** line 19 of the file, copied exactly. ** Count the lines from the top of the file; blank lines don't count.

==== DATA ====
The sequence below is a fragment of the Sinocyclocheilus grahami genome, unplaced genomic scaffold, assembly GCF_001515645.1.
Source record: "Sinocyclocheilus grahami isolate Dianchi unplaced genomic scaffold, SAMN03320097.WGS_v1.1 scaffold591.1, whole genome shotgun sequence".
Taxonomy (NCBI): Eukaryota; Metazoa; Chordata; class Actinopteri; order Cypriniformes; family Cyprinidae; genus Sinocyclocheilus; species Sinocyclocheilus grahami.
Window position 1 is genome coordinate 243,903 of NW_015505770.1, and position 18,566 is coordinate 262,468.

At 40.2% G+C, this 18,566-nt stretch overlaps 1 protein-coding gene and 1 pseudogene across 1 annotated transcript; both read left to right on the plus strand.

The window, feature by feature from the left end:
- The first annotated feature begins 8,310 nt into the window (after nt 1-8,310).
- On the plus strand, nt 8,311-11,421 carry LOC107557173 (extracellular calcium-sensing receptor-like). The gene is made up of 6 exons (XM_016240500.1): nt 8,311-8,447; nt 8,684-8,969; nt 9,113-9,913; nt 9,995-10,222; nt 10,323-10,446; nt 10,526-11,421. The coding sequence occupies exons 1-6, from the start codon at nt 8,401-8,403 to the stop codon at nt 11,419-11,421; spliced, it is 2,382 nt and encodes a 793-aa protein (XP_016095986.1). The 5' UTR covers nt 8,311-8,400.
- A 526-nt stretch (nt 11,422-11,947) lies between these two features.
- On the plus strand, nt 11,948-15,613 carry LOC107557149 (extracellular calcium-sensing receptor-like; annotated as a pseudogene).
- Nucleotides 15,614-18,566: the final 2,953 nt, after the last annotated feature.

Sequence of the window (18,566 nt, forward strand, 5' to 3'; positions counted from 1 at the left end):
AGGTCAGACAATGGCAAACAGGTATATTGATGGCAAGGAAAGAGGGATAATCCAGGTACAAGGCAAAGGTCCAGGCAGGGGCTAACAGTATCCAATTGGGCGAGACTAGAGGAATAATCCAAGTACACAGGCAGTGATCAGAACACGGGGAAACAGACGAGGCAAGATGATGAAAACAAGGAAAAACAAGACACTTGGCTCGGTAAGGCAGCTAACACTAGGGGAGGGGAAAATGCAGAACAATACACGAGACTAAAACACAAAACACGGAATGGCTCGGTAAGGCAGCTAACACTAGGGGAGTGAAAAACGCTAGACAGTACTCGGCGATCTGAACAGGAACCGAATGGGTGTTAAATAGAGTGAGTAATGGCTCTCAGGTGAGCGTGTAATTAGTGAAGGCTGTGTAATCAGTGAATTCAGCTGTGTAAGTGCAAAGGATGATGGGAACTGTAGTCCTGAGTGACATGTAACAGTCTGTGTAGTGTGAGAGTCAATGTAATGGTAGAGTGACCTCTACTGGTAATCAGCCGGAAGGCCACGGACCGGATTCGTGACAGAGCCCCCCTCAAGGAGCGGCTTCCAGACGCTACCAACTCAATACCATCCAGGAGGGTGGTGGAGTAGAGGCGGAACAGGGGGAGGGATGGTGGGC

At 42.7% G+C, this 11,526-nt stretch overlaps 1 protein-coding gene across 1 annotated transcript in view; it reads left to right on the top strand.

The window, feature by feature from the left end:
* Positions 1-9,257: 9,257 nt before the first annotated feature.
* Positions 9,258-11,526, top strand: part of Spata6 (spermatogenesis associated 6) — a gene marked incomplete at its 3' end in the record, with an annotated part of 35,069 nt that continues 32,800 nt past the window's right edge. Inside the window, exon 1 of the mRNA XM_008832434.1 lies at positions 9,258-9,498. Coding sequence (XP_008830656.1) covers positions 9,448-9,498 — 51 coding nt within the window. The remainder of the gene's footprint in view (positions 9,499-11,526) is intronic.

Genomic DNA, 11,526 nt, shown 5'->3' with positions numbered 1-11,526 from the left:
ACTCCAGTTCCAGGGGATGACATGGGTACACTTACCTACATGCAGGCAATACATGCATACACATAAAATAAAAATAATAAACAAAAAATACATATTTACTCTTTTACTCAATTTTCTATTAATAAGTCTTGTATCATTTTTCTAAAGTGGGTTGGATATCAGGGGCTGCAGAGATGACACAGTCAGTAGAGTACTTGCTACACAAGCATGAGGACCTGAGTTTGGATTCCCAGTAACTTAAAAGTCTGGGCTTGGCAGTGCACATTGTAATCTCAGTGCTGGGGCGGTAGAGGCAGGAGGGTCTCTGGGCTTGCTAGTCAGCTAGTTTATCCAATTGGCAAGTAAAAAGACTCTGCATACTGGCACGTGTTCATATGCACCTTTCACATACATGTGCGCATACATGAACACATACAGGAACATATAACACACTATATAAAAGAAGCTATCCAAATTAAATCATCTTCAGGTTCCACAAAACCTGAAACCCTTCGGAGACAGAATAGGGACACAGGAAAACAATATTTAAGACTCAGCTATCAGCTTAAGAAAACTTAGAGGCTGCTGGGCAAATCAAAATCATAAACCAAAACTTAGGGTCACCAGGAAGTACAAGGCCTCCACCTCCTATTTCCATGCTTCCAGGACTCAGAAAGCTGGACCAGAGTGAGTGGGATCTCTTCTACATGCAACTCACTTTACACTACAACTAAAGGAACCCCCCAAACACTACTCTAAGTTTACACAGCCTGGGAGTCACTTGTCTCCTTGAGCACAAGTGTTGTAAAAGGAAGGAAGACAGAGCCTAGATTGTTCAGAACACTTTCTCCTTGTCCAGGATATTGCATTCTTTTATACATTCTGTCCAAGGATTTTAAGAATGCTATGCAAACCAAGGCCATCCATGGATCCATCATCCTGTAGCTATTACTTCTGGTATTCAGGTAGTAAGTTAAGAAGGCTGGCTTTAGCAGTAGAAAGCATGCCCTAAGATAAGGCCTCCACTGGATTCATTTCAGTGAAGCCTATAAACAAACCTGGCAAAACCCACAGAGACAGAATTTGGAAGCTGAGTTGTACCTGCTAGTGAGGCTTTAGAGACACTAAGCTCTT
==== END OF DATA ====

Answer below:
ACTCCAGTTCCAGGGGATGACATGGGTACACTTACCTACATGCAGGCAATACATGCATACACATAAAATAAAAATAATAAACAAAAAATACATATTTACTCTTTTACTCAATTTTCTATTAATAAGTCTTGTATCATTTTTCTAAAGTGGGTTGGATATCAGGGGCTGCAGAGATGACACAGTCAGTAGAGTACTTGCTACACAAGCATGAGGACCTGAGTTTGGATTCCCAGTAACTTAAAAGTCTGGGCTTGGCAGTGCACATTGTAATCTCAGTGCTGGGGCGGTAGAGGCAGGAGGGTCTCTGGGCTTGCTAGTCAGCTAGTTTATCCAATTGGCAAGTAAAAAGACTCTGCATACTGGCACGTGTTCATATGCACCTTTCACATACATGTGCGCATACATGAACACATACAGGAACATATAACACACTATATAAAAGAAGCTATCCAAATTAAATCATCTTCAGGTTCCACAAAACCTGAAACCCTTCGGAGACAGAATAGGGACACAGGAAAACAATATTTAAGACTCAGCTATCAGCTTAAGAAAACTTAGAGGCTGCTGGGCAAATCAAAATCATAAACCAAAACTTAGGGTCACCAGGAAGTACAAGGCCTCCACCTCCTATTTCCATGCTTCCAGGACTCAGAAAGCTGGACCAGAGTGAGTGGGATCTCTTCTACATGCAACTCACTTTACACTACAACTAAAGGAACCCCCCAAACACTACTCTAAGTTTACACAGCCTGGGAGTCACTTGTCTCCTTGAGCACAAGTGTTGTAAAAGGAAGGAAGACAGAGCCTAGATTGTTCAGAACACTTTCTCCTTGTCCAGGATATTGCATTCTTTTATACATTCTGTCCAAGGATTTTAAGAATGCTATGCAAACCAAGGCCATCCATGGATCCATCATCCTGTAGCTATTACTTCTGGTATTCAGGTAGTAAGTTAAGAAGGCTGGCTTTAGCAGTAGAAAGCATGCCCTAAGATAAGGCCTCCACTGGATTCATTTCAGTGAAGCCTATAAACAAACCTGGCAAAACCCACAGAGACAGAATTTGGAAGCTGAGTTGTACCTGCTAGTGAGGCTTTAGAGACACTAAGCTCTT